Shodan is a search engine that takes a distinct departure from most Internet search engines. Instead of searching through content intentionally served up and delivered to web browsers, Shodan allows us to search for Internet-connected devices. Created by John Matherly, Shodan uses distributed scanners throughout the world to randomly select target IP addresses and identify listening TCP and UDP ports. Listening ports are further enumerated to gather protocol banners, web pages, and other service data. All of this data is then added to an enormous, searchable database that describes the "what" of Internet devices.
Beyond the web interface, Shodan offers a full-featured API and command-line tools to search and parse the Internet-device results. In this article we'll focus on using the web interface for effective device searches, as well as tips to use Shodan in your next penetration test.
Default Search Behavior
By default, Shodan's website search feature will use a search term as an exact expression in a string match. Shodan does not do incomplete word matching (e.g. "WVC80" will not return matches against "WVC80N"), and will treat multiple words as a logical AND expression. Common words (a, and, by, the, is, on, it) are ignored.
The basic search will perform string matching against server banner information without searching through additional protocol metadata that is also gathered about the discovered devices. The Shodan documentation doesn't disclose exactly what protocol data is used in the default search, but empirical analysis indicates that it includes at least the following:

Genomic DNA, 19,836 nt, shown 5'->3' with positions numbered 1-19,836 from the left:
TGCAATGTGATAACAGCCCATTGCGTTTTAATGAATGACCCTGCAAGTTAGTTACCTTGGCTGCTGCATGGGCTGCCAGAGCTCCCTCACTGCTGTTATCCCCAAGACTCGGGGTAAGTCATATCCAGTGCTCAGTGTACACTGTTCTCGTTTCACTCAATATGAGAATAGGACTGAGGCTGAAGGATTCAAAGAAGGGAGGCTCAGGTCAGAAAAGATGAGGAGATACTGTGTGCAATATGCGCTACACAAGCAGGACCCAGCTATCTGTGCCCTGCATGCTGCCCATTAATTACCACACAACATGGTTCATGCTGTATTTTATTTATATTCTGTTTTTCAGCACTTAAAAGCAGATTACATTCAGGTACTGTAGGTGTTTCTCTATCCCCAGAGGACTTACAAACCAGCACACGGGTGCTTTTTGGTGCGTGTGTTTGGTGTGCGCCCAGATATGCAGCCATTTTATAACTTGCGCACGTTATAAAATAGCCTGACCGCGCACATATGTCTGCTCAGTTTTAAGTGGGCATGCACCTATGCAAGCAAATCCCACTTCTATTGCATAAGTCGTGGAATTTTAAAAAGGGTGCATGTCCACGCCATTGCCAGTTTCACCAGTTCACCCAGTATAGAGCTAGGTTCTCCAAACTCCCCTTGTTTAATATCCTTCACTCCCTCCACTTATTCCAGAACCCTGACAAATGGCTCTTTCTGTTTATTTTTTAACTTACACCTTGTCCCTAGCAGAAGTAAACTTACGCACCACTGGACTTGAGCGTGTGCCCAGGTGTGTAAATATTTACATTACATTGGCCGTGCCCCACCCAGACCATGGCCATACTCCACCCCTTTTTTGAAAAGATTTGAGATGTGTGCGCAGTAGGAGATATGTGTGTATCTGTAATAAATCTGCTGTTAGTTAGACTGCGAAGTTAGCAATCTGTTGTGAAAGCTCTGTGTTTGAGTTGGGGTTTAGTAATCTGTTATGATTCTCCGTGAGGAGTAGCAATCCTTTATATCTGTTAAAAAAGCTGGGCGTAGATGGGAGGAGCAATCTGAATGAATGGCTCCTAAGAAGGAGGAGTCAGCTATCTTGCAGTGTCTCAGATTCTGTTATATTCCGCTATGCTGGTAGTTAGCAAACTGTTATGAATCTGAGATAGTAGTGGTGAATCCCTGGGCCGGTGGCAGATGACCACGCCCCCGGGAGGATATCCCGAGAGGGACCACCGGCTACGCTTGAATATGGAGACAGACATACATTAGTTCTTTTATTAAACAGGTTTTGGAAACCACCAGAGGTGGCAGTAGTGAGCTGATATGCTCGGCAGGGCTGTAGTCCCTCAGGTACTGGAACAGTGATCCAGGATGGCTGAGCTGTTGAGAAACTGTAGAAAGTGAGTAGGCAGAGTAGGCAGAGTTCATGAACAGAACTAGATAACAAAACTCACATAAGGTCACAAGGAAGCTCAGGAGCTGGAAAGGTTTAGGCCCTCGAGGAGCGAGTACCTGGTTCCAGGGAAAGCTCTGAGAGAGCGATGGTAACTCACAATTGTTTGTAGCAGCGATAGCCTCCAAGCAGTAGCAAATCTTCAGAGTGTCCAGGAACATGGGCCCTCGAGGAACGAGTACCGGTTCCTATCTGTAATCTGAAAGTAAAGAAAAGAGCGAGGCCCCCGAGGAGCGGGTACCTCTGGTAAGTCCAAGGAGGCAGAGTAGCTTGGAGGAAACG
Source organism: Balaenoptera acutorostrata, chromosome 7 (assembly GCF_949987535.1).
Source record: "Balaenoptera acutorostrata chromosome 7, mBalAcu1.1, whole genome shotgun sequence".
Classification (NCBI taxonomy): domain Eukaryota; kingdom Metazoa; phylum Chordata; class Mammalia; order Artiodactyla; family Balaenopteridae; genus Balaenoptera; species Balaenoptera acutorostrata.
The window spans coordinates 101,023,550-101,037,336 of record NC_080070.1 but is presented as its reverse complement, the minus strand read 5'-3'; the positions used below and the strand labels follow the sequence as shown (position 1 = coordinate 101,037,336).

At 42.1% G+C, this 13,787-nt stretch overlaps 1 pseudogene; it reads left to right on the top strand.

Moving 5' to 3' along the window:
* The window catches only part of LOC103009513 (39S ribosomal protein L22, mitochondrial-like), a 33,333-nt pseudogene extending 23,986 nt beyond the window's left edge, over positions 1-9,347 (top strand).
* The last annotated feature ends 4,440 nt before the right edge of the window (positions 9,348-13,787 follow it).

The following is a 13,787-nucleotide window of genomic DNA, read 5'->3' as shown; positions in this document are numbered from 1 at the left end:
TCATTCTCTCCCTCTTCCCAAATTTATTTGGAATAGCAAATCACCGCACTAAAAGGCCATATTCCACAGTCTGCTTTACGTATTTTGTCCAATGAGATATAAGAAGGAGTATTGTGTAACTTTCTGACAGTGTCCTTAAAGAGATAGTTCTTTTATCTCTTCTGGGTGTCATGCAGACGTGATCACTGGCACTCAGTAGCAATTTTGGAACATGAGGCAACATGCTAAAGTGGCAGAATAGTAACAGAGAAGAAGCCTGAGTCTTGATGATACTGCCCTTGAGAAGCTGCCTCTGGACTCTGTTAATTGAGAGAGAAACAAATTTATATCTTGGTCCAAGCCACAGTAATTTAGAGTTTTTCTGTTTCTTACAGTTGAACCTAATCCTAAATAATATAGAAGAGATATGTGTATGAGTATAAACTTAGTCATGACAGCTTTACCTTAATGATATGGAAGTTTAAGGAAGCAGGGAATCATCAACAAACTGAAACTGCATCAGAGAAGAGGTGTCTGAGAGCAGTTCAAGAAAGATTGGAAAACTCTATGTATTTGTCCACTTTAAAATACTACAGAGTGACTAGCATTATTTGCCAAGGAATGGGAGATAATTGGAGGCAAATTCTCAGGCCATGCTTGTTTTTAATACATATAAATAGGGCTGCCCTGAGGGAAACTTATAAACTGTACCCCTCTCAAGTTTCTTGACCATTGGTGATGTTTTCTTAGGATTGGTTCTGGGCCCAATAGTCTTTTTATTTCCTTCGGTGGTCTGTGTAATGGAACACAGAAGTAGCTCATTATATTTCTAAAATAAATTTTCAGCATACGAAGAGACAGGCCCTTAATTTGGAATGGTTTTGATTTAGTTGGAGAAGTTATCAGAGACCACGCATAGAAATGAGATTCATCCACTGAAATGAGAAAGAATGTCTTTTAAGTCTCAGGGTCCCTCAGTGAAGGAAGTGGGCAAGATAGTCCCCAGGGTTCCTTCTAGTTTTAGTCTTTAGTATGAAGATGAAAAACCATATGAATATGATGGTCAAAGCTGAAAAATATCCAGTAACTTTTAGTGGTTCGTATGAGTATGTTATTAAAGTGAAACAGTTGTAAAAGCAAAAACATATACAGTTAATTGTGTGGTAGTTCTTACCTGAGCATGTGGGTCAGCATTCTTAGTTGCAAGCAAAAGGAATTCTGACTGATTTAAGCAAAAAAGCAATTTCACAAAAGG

- HTTP header information
- HTTPS header and certificate information
- Several gaming server banners (Steam's A2S, Minecraft, and more)
- FTP banners
- NetBIOS server banner
- SSH header and server key data
- Telnet banner
- SMTP banner
- NTP banner
- SIP/VoIP banner
- DNS server configuration settings
- And more!
Metadata about a service is not searched by default. This list includes:
- HTML title tag content
- HTML header and body content
- Physical location (via IP geolocation)
- Autonomous System Number (ASN)
- Internet Service Provider (by name, such as "Verizon Wireless")
Shodan Search Operators
To perform more advanced searches using Shodan, we can apply search operators. Search operators are only available to registered users. It's free to create an account, which will also give you an API key for use with Shodan's command-line tool.
Once you are logged-in, you can apply additional search modifiers to focus your search. Search operators include:
- title: Search the content scraped from the HTML tag
- html: Search the full HTML content of the returned page
- product: Search the name of the software or product identified in the banner
- net: Search a given netblock (example: 188.8.131.52/18)
- version: Search the version of the product
- port: Search for a specific port or ports
- os: Search for a specific operating system name
- country: Search for results in a given country (2-letter code)
- city: Search for results in a given city
Some filters allow multiple values, such as "postal:97201,97202".